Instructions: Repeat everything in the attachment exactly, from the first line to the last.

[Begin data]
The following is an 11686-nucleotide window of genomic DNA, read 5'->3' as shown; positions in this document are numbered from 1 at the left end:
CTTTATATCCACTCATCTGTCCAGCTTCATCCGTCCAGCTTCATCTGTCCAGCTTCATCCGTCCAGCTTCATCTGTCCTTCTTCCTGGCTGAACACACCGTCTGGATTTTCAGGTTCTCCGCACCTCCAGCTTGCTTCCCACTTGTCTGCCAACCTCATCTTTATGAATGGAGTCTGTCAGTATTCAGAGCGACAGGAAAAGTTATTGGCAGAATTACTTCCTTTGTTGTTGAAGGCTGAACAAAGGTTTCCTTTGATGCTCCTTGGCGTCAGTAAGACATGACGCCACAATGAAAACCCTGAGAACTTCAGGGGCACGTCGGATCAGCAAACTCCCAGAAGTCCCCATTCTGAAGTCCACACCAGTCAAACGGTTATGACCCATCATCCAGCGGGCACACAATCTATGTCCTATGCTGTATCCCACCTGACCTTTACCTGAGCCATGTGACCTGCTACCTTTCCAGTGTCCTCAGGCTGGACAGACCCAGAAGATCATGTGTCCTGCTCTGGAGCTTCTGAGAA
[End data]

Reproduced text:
The following is an 11686-nucleotide window of genomic DNA, read 5'->3' as shown; positions in this document are numbered from 1 at the left end:
CTTTATATCCACTCATCTGTCCAGCTTCATCCGTCCAGCTTCATCTGTCCAGCTTCATCCGTCCAGCTTCATCTGTCCTTCTTCCTGGCTGAACACACCGTCTGGATTTTCAGGTTCTCCGCACCTCCAGCTTGCTTCCCACTTGTCTGCCAACCTCATCTTTATGAATGGAGTCTGTCAGTATTCAGAGCGACAGGAAAAGTTATTGGCAGAATTACTTCCTTTGTTGTTGAAGGCTGAACAAAGGTTTCCTTTGATGCTCCTTGGCGTCAGTAAGACATGACGCCACAATGAAAACCCTGAGAACTTCAGGGGCACGTCGGATCAGCAAACTCCCAGAAGTCCCCATTCTGAAGTCCACACCAGTCAAACGGTTATGACCCATCATCCAGCGGGCACACAATCTATGTCCTATGCTGTATCCCACCTGACCTTTACCTGAGCCATGTGACCTGCTACCTTTCCAGTGTCCTCAGGCTGGACAGACCCAGAAGATCATGTGTCCTGCTCTGGAGCTTCTGAGAA